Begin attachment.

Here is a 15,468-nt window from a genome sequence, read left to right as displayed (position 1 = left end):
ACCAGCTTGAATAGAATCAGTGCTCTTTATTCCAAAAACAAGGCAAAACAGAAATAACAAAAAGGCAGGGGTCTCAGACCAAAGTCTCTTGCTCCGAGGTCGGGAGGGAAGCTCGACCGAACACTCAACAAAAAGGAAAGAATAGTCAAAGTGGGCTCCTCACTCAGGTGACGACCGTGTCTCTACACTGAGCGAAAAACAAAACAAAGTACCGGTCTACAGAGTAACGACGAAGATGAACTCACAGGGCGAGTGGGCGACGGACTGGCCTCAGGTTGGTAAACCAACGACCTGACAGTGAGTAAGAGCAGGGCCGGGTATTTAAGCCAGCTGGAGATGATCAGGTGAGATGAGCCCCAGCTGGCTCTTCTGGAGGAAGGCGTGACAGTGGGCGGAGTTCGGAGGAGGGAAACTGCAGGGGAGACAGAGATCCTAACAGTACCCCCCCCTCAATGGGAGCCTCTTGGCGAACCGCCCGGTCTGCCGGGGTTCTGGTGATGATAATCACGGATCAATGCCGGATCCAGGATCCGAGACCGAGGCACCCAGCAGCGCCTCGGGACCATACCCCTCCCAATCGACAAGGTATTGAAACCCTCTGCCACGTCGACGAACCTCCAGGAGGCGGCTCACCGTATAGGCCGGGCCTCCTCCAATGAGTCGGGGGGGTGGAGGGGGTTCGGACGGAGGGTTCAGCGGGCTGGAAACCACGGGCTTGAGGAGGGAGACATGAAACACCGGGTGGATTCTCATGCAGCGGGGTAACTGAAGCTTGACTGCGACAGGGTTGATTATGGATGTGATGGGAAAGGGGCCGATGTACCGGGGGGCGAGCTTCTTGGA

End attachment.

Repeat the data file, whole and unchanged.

Here is a 15,468-nt window from a genome sequence, read left to right as displayed (position 1 = left end):
ACCAGCTTGAATAGAATCAGTGCTCTTTATTCCAAAAACAAGGCAAAACAGAAATAACAAAAAGGCAGGGGTCTCAGACCAAAGTCTCTTGCTCCGAGGTCGGGAGGGAAGCTCGACCGAACACTCAACAAAAAGGAAAGAATAGTCAAAGTGGGCTCCTCACTCAGGTGACGACCGTGTCTCTACACTGAGCGAAAAACAAAACAAAGTACCGGTCTACAGAGTAACGACGAAGATGAACTCACAGGGCGAGTGGGCGACGGACTGGCCTCAGGTTGGTAAACCAACGACCTGACAGTGAGTAAGAGCAGGGCCGGGTATTTAAGCCAGCTGGAGATGATCAGGTGAGATGAGCCCCAGCTGGCTCTTCTGGAGGAAGGCGTGACAGTGGGCGGAGTTCGGAGGAGGGAAACTGCAGGGGAGACAGAGATCCTAACAGTACCCCCCCCTCAATGGGAGCCTCTTGGCGAACCGCCCGGTCTGCCGGGGTTCTGGTGATGATAATCACGGATCAATGCCGGATCCAGGATCCGAGACCGAGGCACCCAGCAGCGCCTCGGGACCATACCCCTCCCAATCGACAAGGTATTGAAACCCTCTGCCACGTCGACGAACCTCCAGGAGGCGGCTCACCGTATAGGCCGGGCCTCCTCCAATGAGTCGGGGGGGTGGAGGGGGTTCGGACGGAGGGTTCAGCGGGCTGGAAACCACGGGCTTGAGGAGGGAGACATGAAACACCGGGTGGATTCTCATGCAGCGGGGTAACTGAAGCTTGACTGCGACAGGGTTGATTATGGATGTGATGGGAAAGGGGCCGATGTACCGGGGGGCGAGCTTCTTGGA